But after sexting selfie pictures, videos and screen shots of the deputy sleeping on-duty, dodging radio calls, mocking superiors and even masturbating in his patrol car became public, Sheriff Harrison went further and placed Smith on administrative leave.
“There was another image that we uncovered on that secondary information. He was making an inappropriate sexual gesture while in uniform while in a county facility, and that was the tipping point there. That was why we put him on administrative leave.”
In light of the publicity, even though he wasn’t fired, deputy Smith later called Sheriff Harrison a few hours later to inform the sheriff of his resignation on April 4, effective immediately.
It all began on February 28 when O’Reilly contacted Jackson about her complaint that she felt went ignored by the Gulf County Sheriff’s Office in Florida.
“There were plane tickets to come here. And I was frightened he was still going to come here,” O’Reilly wrote to Jackson.
“I was frightened for two whole weeks.”
Jackson confirmed the Gulf County Sheriff’s Department received a substantial amount of evidence proving O’Reilly’s complaint to be founded, but the department was not responding to her emails or phone calls.
On March 3, Jackson, who lives in Tallahassee but retired from the Hawthorne Police Department in Southern California – and is also a victim of police abuse – called Sheriff Harrison to report the misconduct and sent a folder containing several evidence exhibits.
Evidence in the folder included dozens of emails and videos proving the deputy was sleeping on duty and masturbating in his patrol car.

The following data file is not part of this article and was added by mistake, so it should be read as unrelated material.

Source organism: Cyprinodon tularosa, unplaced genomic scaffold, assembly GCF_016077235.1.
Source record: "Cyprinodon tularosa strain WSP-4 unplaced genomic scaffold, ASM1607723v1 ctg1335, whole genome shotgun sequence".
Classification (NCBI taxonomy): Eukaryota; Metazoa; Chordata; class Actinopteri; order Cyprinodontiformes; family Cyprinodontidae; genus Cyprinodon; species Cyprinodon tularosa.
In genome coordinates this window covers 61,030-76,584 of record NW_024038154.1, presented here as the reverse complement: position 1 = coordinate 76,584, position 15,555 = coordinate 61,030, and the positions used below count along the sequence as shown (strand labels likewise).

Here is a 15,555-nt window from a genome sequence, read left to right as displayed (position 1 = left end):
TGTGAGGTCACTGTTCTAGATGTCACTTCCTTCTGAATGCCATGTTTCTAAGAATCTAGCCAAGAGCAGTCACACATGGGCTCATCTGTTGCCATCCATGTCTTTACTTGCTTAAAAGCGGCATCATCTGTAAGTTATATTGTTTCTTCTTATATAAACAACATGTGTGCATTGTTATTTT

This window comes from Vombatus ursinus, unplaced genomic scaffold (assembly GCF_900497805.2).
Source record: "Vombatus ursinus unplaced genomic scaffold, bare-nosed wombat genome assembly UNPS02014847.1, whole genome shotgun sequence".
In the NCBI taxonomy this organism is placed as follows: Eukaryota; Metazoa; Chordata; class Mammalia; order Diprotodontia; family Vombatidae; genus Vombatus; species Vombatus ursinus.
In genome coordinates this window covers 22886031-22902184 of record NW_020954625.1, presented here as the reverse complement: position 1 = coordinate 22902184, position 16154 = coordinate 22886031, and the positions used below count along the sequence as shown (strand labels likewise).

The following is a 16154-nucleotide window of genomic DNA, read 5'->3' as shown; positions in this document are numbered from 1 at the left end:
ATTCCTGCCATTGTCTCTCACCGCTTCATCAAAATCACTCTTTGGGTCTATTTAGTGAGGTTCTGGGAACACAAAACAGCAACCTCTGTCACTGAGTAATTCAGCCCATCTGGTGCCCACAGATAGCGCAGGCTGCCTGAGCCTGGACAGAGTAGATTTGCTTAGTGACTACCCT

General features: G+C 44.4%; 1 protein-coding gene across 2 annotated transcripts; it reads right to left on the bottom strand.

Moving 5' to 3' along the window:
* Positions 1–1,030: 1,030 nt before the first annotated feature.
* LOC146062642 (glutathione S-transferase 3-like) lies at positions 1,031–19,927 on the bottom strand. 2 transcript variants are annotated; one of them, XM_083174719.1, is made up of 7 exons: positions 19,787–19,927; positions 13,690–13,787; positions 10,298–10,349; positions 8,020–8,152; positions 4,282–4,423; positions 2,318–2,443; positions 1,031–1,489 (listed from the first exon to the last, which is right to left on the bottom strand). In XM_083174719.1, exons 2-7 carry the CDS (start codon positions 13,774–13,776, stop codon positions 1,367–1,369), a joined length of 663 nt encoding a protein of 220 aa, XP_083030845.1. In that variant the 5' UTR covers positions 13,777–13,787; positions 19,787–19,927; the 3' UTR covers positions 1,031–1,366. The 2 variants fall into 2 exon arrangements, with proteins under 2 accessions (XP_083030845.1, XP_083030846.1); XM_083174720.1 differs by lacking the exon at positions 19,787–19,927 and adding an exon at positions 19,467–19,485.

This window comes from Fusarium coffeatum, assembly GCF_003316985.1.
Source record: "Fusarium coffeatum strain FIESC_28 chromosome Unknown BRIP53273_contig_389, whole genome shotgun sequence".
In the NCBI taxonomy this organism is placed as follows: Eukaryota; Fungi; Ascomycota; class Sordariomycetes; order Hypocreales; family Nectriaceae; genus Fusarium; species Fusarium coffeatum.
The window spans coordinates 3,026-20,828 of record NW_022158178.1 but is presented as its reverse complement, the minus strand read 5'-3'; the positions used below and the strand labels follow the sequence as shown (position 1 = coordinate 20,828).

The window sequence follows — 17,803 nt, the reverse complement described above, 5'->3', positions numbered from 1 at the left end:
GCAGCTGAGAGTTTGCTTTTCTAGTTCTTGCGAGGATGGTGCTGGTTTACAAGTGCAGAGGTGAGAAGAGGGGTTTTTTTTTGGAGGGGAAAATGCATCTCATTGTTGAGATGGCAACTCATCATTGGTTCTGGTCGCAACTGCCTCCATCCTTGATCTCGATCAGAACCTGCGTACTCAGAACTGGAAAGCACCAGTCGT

In addition, the folder contained evidence the deputy was using crime scene evidence for personal use, exposing personal information of private individuals online, exposing confidential county records on public computers, abusing inmates, mocking accident victims and making disparaging remarks about his superiors and Sheriff Harrison.
Jackson determined Smith also bragged about dodging calls from dispatchers, hitting suspects and even boasted about breaking a man’s neck.
His investigation found deputy Smith “demonstrated little regard for the supervision of the sheriff’s office.”
According to O’Reilly, deputy Smith often hid behind the fire station while pretending to work, taking himself out of duty to masturbate over the internet in his patrol car for hours at a time while broadcasting on Facebook chat.
O’Reilly reported there was a substantial amount of biological evidence in deputy Smith’s patrol car.
Sheriff Harrison failed to collect that evidence or obtain video and chat logs from Facebook.
Instead, he wrote O’Reilly a letter explaining deputy Smith’s actions were likely to happen again and promised better supervision in the future.
In conclusion, Jackson determined deputy Smith actually committed fraud by continuously misleading his superiors about his on-duty activities and reported the complaint to the Florida Attorney General’s Office and the Florida Department of Law Enforcement after the Gulf Coast Sheriff’s Department failed to follow Florida’s state accreditation policies related to O’Reilly’s complaint.
Smith refused to comment on the matter.
Video of O’Reilly’s statements, as well as some of the evidence she collected along the way.